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Brazil’s Port Congestion to Worsen Sugar Supply Tightness

Brazil Sugar Export

Santos, Brazil - October 31, 2023

The ongoing congestion at Brazil's major ports, known for their agricultural commodities exports, is poised to compound the existing tightness in the global sugar market, causing concerns among both producers and consumers alike. Delays of up to 35 days to load sugar at the Santos port have already been reported, and if unfavorable weather conditions persist into November, this predicament could drive sugar prices even higher.

Brazil, the world's largest sugar producer, is grappling with logistical woes that threaten to disrupt the global sugar supply chain. The situation has been further exacerbated by production problems in other key sugar-producing nations, including India, Thailand, Mexico, and the United States, which have all experienced adverse weather conditions.

According to industry experts, the difficulties in sugar logistics are expected to persist. "If it is not a production deficit, it is a logistical deficit because Brazil cannot export its entire production. This is the situation this year, and it is likely to persist into the next," stated a leading industry analyst.

These challenges in Brazil have significant implications for global sugar prices, as they have already contributed to pushing raw sugar prices on New York's ICE exchange to a 12-year high. While the market has already factored in the existing port congestion, the situation could worsen if the rainy season in Brazil, typically running through March or April, brings heavier than usual rainfall.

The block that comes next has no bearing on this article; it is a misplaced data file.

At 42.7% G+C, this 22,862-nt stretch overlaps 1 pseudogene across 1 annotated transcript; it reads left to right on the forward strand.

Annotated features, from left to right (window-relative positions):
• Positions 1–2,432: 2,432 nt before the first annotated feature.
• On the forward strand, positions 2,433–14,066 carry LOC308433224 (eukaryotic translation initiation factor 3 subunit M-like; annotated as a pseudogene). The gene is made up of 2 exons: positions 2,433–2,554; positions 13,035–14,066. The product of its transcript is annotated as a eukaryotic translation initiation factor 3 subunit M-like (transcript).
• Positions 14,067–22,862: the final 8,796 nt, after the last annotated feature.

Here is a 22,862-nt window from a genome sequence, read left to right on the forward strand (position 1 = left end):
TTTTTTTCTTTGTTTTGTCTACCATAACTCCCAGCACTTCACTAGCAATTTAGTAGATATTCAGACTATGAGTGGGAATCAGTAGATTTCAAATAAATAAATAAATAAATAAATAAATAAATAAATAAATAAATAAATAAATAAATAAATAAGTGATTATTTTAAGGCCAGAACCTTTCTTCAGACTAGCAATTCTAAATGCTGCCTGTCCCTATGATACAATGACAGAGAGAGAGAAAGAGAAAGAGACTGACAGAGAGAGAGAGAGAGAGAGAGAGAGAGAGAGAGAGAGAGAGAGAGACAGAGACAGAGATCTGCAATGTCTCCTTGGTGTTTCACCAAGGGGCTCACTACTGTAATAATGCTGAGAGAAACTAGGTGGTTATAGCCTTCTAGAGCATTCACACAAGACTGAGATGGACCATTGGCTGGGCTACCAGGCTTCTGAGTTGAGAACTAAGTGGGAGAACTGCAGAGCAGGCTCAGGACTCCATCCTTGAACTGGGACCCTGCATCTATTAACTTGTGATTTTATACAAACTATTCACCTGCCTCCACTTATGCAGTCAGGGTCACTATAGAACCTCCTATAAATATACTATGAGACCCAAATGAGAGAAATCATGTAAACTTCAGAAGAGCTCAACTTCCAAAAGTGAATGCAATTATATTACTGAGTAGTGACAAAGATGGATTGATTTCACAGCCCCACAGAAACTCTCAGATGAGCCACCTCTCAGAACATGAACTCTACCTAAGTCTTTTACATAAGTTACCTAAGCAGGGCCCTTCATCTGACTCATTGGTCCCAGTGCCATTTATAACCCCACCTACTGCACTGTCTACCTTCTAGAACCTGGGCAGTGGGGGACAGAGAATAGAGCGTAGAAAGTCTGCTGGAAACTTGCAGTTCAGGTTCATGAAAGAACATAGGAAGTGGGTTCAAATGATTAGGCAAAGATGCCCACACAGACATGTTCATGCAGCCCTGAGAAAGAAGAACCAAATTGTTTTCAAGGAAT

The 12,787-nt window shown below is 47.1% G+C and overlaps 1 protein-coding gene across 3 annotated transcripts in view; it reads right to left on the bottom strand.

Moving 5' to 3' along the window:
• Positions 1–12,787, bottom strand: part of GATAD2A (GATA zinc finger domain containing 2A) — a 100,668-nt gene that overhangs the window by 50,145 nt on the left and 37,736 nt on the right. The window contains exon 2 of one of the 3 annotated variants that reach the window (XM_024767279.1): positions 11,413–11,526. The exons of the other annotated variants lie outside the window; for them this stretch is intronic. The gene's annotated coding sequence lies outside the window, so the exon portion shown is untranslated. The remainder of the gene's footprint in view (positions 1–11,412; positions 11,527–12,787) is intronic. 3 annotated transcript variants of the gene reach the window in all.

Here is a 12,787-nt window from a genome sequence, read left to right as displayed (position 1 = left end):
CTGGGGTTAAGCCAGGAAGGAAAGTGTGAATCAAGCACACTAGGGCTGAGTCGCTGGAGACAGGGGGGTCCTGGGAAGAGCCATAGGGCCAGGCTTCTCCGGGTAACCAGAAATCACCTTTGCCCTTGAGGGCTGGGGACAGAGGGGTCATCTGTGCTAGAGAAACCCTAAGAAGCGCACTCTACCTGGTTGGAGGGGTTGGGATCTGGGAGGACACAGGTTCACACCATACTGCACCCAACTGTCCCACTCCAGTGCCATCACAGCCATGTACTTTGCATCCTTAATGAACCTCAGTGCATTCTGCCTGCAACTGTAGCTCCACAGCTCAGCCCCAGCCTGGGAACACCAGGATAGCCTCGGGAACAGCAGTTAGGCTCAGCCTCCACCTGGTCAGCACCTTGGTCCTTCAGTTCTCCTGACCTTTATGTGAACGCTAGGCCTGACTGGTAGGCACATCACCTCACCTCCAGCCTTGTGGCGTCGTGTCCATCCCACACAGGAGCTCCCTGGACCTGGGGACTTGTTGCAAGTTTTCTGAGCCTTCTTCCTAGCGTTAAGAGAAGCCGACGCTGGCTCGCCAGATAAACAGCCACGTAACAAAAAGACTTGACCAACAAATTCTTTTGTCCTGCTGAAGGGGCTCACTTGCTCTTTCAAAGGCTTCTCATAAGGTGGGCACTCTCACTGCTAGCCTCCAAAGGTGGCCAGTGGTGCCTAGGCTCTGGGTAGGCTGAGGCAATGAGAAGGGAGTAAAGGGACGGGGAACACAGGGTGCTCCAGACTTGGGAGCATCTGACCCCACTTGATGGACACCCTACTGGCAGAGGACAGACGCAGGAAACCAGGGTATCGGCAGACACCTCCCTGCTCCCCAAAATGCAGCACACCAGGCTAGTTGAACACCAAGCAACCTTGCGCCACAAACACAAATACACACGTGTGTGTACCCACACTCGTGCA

Brazil's current weather patterns, influenced by the El Nino phenomenon, suggest that southern regions, home to some of the country's most crucial ports, may experience a wetter-than-normal season. This could further exacerbate the delays at the ports, given their vulnerability to inclement weather.

One silver lining is that the peak export period for corn and soybeans, which also rely on these ports, is coming to an end. If the region does not experience excessive rainfall, it may provide a window of opportunity for the ports to expedite sugar loadings. This prospect will be closely monitored by the sugar industry and global markets as they grapple with the ongoing challenges in the sugar supply chain.

The situation in Brazil, coupled with production issues elsewhere, underscores the fragility of the global sugar market and the need for contingency planning to ensure a stable and consistent supply for consumers around the world. As the industry keeps a vigilant eye on the weather conditions in Brazil, the future of sugar prices remains uncertain.

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